Apr 27 2008

Permanent Magnets

Published by at 2:05 pm under Quantum Mechanics

When a stationary permanent magnet holds a steel object, a paper clip for example, against the force of gravity, where does the energy come from to continually hold the clip?  Since work is force times distance, an undergraduate student may say there is no distance moved and therefore no work is done.  On a quantum level however, things are not motionless, and it does take energy to hold the clip.  The answer I think starts with the entry on this blog called “The Nucleus and Gravitons”.  The energy expended through the individual atomic dipole moments of the permanent magnet to hold a ferromagnetic material object against the pull of gravity can come from gravity itself.  The nuclei of the atomic dipoles of the permanent magnet may be absorbing gamma rays at and very near 7.562 x 1022 Hz.

3 responses so far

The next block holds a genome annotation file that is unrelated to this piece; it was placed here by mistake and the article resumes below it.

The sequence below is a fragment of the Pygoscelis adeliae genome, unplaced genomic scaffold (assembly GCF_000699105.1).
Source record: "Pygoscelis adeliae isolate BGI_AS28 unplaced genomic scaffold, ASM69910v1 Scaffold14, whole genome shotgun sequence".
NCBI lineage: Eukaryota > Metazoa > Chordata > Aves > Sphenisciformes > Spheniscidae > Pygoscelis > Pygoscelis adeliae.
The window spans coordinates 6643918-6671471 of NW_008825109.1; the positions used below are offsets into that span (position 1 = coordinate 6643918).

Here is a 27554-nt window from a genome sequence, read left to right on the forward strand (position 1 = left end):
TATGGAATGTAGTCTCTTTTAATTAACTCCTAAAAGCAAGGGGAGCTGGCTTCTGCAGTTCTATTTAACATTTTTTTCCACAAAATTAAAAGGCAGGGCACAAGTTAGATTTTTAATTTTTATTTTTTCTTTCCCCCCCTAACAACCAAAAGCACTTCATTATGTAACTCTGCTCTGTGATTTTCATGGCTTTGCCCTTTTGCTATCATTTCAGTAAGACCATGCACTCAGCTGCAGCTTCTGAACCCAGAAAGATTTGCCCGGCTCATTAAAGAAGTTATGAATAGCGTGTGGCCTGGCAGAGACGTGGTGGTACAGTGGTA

3 Responses to “Permanent Magnets”

  1. Carlon 03 Mar 2009 at 8:35 pm

    I’m trying to understand this. So, the nuclei of atoms in the permanent magnet are absorbing gravitons? Or what does “nuclei of the atomic dipoles” refer to?

  2. Kevinon 04 Mar 2009 at 8:12 pm

    Yes, the nuclei of the atoms in a magnet are absorbing gravitons, as all nuclei do.  A steady-state, steady-flow energy process is in the response section of “Energy Balance Necessary for Gravity to Work”.

  3. Carlon 04 Mar 2009 at 11:42 pm

    Aha, I just ‘got it’ after thinking about it a while. Everything is absorbing the gravitons, but gravity is only caused by the orbiting electrons because they gain mass disproportionately on certain parts of their orbit. I just forgot the basics for a while; glad I remembered.

Trackback URI | Comments RSS

Leave a Reply